The intention of the following text is to attempt to summarise my current compositional intentions and how they have changed over the past five years. The clearest change, or more accurately 'clarification', has concerned the methods I use to create and control musical structure. Attempts to capture aspects of the physical and natural world, either as main or minor factors in the composition, are common to many works. The trend has been to capture these aspects in both intrinsic and extrinsic materials, most recently with methods that are non-conflicting and integral to both sound and structure in a non-compromising fashion. This trend has been manifest in tape, live and installation works. In the following I have focused on tape works mainly because the ideas are clearer, and easier to illustrate with sound examples.


To identify genuine origins of the ideas described above would be a difficult task. At what level would one begin? If taking a high level view, one could argue that the origin would lie in every waking experience or perception. In taking a lower level view, the discussion would require a detailed analysis of the work of the many composers who have had similar aims. This problem is hardly a justification for avoiding a historical or musicological discussion. However within the current context, in suggesting origins to my present musical output I will take reference from two of my own works composed in 1995.

Puzzle Wood (tape composition, 1995)

In Puzzle Wood,sound sources and transformations were partly chosen for their implication of wind, landscape and energy. This work was an attempt to create a landscape through layering foreground, mid- and background sound materials. Sound example 1 illustrates such material with a lengthy extract taken from Puzzle Wood, 0'00 to 2'50. (The example also presents a drone-like sound continuity. At the time it seemed inappropriate to use sharp articulations and silences because our perception of the world, while eyes and other senses are open, consists of an uninterrupted stream of information). During the composition process the intention of creating a landscape became absorbed, and partly obscured, by concepts concerning the structural grouping of elements for perceptual purposes. The implications of wind, landscape and energy are subsequently manifest mainly as vague extra-musical ideas, and are minor in the structural organisation of materials.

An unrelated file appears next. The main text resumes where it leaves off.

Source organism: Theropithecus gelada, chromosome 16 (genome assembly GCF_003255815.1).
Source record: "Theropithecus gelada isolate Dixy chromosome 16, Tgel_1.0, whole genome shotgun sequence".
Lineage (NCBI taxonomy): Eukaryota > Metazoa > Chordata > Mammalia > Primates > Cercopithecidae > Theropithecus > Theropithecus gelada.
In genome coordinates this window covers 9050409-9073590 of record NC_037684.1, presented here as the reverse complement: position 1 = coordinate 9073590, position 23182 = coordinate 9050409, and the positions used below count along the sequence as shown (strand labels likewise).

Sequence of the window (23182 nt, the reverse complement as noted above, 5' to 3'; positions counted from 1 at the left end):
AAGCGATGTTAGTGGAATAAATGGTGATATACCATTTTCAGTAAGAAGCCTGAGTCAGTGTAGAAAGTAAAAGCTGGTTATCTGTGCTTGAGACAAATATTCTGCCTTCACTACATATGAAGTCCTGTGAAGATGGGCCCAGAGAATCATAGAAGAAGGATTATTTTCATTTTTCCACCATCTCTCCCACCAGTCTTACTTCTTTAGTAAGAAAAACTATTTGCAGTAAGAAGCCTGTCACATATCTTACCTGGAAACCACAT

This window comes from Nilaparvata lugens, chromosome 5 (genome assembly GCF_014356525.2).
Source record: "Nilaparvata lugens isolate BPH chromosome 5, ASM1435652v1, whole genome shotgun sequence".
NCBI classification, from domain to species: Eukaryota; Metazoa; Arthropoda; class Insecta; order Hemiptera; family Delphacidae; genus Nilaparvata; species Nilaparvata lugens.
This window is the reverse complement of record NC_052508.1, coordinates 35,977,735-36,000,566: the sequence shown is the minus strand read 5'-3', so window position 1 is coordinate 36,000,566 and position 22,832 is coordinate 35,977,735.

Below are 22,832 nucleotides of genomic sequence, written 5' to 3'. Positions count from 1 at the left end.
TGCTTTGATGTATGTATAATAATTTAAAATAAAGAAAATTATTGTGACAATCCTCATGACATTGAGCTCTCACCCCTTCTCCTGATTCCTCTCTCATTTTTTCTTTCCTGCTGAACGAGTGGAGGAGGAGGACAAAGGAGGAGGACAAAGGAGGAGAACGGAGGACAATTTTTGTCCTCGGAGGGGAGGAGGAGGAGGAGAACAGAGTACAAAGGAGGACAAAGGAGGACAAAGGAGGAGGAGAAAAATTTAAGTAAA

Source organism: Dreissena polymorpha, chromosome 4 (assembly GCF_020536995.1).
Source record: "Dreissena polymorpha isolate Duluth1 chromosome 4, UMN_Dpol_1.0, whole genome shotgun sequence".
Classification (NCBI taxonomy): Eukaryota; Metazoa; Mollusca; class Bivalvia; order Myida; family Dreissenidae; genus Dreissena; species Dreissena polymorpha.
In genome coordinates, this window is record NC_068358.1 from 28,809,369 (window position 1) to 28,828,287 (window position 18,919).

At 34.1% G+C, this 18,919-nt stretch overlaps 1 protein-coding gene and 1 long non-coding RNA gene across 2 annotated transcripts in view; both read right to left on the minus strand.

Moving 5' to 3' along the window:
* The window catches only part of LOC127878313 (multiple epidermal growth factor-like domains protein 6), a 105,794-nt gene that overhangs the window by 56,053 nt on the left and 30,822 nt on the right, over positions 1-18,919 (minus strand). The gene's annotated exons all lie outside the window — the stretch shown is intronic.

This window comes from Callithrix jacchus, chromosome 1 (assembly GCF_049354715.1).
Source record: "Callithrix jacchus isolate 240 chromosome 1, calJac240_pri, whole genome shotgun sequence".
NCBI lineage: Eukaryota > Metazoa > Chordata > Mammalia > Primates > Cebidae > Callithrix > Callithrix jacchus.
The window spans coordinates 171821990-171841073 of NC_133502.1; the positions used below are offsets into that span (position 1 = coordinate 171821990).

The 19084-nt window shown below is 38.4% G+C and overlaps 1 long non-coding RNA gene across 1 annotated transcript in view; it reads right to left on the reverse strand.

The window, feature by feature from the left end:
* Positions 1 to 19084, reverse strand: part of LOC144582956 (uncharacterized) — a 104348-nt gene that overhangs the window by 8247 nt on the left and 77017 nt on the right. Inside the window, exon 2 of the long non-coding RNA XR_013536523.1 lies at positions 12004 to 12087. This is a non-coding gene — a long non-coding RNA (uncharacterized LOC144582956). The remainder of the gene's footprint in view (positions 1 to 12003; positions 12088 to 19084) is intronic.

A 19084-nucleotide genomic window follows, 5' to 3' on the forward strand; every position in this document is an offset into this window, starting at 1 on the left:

Earth Haze (tape composition, 1995)

In Earth Haze, the intention was also to evoke a natural environment through the selection of sound materials and computer transformations. One of the differences between Earth Haze and Puzzle Wood is that in Earth Haze these intentions were the main point of the composition. Many sound materials were selected to evoke the natural environment through aural recognition of the sounding material. Source sounds were also selected to create connotative contrast. 'Natural' sounds, where only the material is suggested, such as the sound of stones knocking together, are thus relatively abstract, while sounds originating in an 'urban' source (where the complete sounding body and mechanism is suggested, such as dustbin lorries and traffic), provided connotative and extra-musical contrast. Sound example 2 is an extract illustrating this contrast in direct connotation, and via degrees of surrogacy (Earth Haze, 7'30-10'00). Even when a sound has undergone no computer transformation, its interpretation will depend on the listener. This sound example partly contains extreme computer transformations which, to some extent, serve to obscure the clarity of the source. One could argue that in such an example the less ambiguous sound information is too fleeting to have significant effect on the listener. However, over the course of the piece, many such subtle suggestions can build into significant effect.